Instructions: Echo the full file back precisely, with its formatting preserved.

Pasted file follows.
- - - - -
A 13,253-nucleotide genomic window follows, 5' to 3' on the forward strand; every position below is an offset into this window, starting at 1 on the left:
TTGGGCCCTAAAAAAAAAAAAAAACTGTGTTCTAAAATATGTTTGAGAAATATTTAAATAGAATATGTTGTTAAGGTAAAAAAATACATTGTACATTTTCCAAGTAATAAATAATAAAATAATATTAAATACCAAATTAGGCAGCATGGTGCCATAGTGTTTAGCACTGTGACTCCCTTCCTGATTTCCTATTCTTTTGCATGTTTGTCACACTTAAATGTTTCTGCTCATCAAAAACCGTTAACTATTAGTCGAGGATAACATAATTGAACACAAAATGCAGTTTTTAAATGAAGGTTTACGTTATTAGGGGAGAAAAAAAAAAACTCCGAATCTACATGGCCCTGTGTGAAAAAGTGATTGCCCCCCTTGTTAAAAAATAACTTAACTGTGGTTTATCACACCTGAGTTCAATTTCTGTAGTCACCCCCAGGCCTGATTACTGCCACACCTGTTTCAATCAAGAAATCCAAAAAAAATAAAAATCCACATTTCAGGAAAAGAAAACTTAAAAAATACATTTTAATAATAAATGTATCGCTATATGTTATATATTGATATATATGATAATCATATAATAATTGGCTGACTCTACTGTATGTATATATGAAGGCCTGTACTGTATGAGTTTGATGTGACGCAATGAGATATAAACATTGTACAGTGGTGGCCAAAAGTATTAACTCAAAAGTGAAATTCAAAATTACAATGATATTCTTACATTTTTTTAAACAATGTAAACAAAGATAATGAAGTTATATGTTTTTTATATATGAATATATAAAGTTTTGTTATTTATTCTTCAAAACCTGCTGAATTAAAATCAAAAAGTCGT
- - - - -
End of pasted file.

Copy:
A 13,253-nucleotide genomic window follows, 5' to 3' on the forward strand; every position below is an offset into this window, starting at 1 on the left:
TTGGGCCCTAAAAAAAAAAAAAAACTGTGTTCTAAAATATGTTTGAGAAATATTTAAATAGAATATGTTGTTAAGGTAAAAAAATACATTGTACATTTTCCAAGTAATAAATAATAAAATAATATTAAATACCAAATTAGGCAGCATGGTGCCATAGTGTTTAGCACTGTGACTCCCTTCCTGATTTCCTATTCTTTTGCATGTTTGTCACACTTAAATGTTTCTGCTCATCAAAAACCGTTAACTATTAGTCGAGGATAACATAATTGAACACAAAATGCAGTTTTTAAATGAAGGTTTACGTTATTAGGGGAGAAAAAAAAAAACTCCGAATCTACATGGCCCTGTGTGAAAAAGTGATTGCCCCCCTTGTTAAAAAATAACTTAACTGTGGTTTATCACACCTGAGTTCAATTTCTGTAGTCACCCCCAGGCCTGATTACTGCCACACCTGTTTCAATCAAGAAATCCAAAAAAAATAAAAATCCACATTTCAGGAAAAGAAAACTTAAAAAATACATTTTAATAATAAATGTATCGCTATATGTTATATATTGATATATATGATAATCATATAATAATTGGCTGACTCTACTGTATGTATATATGAAGGCCTGTACTGTATGAGTTTGATGTGACGCAATGAGATATAAACATTGTACAGTGGTGGCCAAAAGTATTAACTCAAAAGTGAAATTCAAAATTACAATGATATTCTTACATTTTTTTAAACAATGTAAACAAAGATAATGAAGTTATATGTTTTTTATATATGAATATATAAAGTTTTGTTATTTATTCTTCAAAACCTGCTGAATTAAAATCAAAAAGTCGT